As we all know, Citigroup (NYSE:C) used its second-quarter earnings release as an opportunity to announce that it finally reached a settlement with the Department of Justice over its mortgage practices. Will we see a similar announcement soon from Bank of America (NYSE:BAC) over its soured mortgage-backed securities?
Citigroup settlement sets a precedent for Bank of America
As a result of its settlement, Citigroup parts with about $7 billion to end the DOJ's probe into its mortgage business. The settlement resolution itself was astounding, given that Citigroup was previously willing to offer only around $4 billion. The DOJ, however, was going on the offensive at the time and threatening legal escalation if Citigroup didn't fork over a cool $10 billion.
After some back and forth, and probably some nasty haggling behind closed doors, it's good to see that both parties have reached a compromise. Of Citigroup's $7 billion penalty to resolve the DOJ's mortgage investigation, $4 billion will go straight into the DOJ's coffers, $2.5 billion will be used for "consumer relief," and $200 million will benefit the Federal Deposit Insurance Corp.
While the Citigroup settlement is a good thing for the bank and its shareholders, it also bodes well for Bank of America, which is working on its own settlement right now.
Bank of America, because of its outsized exposure to the mortgage market through its acquisitions of Merrill Lynch and Countrywide, will be hit with a significantly larger penalty than Citigroup's $7 billion, which will also probably consist of various components such as a DOJ civil penalty and funds earmarked for "consumer relief."
CNBC reported about four weeks ago that Bank of America offered $13 billion in the latest round of haggling to resolve the mortgage probe. That's well short of the $17 billion DOJ wants, and Attorney General Eric Holder has gone so far as to refuse to meet with Bank of America CEO Brian Moynihan in person, because the "parties remained too far apart for a meeting to be productive."
What's become clear over the past few weeks is that the DOJ is playing hardball with Bank of America, and investors should probably expect a settlement at the higher end of the spectrum -- in the neighborhood of $16 billion to $17 billion.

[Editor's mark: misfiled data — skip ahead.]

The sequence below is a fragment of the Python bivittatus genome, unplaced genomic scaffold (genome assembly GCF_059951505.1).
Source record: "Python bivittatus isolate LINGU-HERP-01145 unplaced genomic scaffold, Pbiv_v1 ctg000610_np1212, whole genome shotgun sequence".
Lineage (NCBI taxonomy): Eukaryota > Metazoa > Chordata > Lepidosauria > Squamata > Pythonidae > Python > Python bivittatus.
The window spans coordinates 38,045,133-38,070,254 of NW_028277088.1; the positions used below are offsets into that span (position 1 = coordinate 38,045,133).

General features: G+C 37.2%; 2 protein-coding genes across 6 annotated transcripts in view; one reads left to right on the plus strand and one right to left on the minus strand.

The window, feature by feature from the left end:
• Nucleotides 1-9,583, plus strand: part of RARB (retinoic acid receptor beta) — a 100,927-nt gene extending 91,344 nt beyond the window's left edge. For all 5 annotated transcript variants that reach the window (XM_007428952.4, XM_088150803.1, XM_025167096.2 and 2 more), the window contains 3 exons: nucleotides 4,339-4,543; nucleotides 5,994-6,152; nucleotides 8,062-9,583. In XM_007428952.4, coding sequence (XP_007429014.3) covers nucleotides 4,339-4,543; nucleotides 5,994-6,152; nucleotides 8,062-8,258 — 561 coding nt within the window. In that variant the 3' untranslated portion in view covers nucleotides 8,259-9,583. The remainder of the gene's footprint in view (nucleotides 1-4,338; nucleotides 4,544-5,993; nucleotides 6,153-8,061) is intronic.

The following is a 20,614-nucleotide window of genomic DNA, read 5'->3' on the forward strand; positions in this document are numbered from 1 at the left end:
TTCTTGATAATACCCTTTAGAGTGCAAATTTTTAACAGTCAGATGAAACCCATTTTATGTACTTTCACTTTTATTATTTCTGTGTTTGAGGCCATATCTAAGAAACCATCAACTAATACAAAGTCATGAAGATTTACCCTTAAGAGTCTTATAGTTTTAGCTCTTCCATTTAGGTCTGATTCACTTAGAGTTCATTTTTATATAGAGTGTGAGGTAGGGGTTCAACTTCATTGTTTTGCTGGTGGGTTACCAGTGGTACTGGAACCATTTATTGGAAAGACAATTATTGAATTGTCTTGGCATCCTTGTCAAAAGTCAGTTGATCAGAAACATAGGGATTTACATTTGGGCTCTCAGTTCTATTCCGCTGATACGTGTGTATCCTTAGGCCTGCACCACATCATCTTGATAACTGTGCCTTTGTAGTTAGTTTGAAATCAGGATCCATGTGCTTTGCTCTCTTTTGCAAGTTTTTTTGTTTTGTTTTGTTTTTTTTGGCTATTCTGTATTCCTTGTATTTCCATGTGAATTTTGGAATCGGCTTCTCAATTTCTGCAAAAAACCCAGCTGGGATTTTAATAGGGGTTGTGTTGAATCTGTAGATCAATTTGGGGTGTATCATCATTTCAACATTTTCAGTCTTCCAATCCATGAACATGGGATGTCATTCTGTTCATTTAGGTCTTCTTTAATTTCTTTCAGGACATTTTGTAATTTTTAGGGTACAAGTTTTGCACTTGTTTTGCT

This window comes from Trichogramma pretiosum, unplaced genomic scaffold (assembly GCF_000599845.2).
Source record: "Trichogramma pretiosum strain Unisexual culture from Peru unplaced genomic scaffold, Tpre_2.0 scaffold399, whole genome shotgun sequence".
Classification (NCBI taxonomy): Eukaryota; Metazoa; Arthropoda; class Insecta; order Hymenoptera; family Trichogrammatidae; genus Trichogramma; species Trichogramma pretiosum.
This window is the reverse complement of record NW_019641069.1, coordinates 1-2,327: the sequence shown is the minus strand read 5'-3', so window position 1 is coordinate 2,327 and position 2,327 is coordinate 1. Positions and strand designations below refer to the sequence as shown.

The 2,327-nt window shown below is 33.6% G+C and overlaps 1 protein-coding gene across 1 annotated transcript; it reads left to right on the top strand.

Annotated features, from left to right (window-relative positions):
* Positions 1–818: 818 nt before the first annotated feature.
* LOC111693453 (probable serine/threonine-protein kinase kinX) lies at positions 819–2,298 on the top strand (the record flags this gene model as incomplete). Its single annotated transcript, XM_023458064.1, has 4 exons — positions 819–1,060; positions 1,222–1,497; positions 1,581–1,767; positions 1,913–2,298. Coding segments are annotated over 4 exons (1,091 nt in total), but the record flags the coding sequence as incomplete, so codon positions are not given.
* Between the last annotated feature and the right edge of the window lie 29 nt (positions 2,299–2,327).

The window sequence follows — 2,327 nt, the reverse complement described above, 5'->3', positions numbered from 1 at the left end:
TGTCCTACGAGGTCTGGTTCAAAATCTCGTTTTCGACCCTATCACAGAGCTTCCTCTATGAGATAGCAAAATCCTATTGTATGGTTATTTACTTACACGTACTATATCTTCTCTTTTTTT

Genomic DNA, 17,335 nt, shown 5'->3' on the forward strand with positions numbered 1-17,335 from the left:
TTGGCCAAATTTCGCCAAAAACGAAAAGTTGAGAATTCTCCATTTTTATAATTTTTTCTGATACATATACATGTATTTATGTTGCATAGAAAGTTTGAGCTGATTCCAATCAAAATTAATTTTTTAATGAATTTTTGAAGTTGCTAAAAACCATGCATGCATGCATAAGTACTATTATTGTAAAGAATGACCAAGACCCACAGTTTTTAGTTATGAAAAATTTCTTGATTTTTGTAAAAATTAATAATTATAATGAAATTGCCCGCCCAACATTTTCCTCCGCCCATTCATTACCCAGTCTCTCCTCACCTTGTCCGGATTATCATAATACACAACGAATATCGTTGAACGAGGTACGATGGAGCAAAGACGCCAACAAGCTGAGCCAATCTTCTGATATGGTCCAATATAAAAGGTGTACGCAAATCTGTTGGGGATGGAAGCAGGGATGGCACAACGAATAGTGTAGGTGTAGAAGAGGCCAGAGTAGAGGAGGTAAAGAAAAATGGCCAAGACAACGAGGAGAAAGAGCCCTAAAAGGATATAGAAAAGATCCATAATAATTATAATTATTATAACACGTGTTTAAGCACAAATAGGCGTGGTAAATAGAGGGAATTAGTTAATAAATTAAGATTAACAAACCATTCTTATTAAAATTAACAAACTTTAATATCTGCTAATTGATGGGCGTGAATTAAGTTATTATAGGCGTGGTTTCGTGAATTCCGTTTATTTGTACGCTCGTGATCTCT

Investors want closure
After Citigroup reported earnings and made the settlement announcement, shares rose 3% the same day, an indication that Citigroup's shareholders were happy to get the issue off the table. Should Bank of America report a settlement in the near term, which I expect, the stock could go either up or down depending on whether investors feel they got a good deal.
Bank of America has tested investors' nerves over the past few years with a never-ending stream of lawsuits and litigation costs. In the second quarter of 2014, Bank of America reported another $4 billion (pre-tax) litigation expense, and a large part of Bank of America's persistent book-value discount is attributable to the company's ongoing litigation and settlement costs.
Any news that would indicate that Bank of America is making progress in resolving its mortgage issues will help the stock price. Getting a settlement done is fundamentally important for the stock in the long run, as the bank can start to concentrate on growth and its actual banking business, instead of being distracted by ongoing litigation headaches.
Getting the mortgage issue off the table once and for all should also be a major driver of a narrowing gap between Bank of America's stock price and its book value per share.
The Foolish bottom line
Bank of America remains an attractively valued banking business. At a current share price of just around $15.22, Bank of America trades at a whopping 28% discount to book value.
Should Bank of America's shares sell off as a result of a settlement announcement, investors will probably have a good chance to snap up a quality bank at a massive margin of safety, as Bank of America's long-term earnings prospects aren't affected by a mortgage settlement in the slightest.
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Kingkarn Amjaroen owns shares of Apple and Bank of America. The Motley Fool recommends Apple and Bank of America and owns shares of Apple, Bank of America, and Citigroup. Try any of our Foolish newsletter services free for 30 days. We Fools don't all hold the same opinions, but we all believe that considering a diverse range of insights makes us better investors. The Motley Fool has a disclosure policy.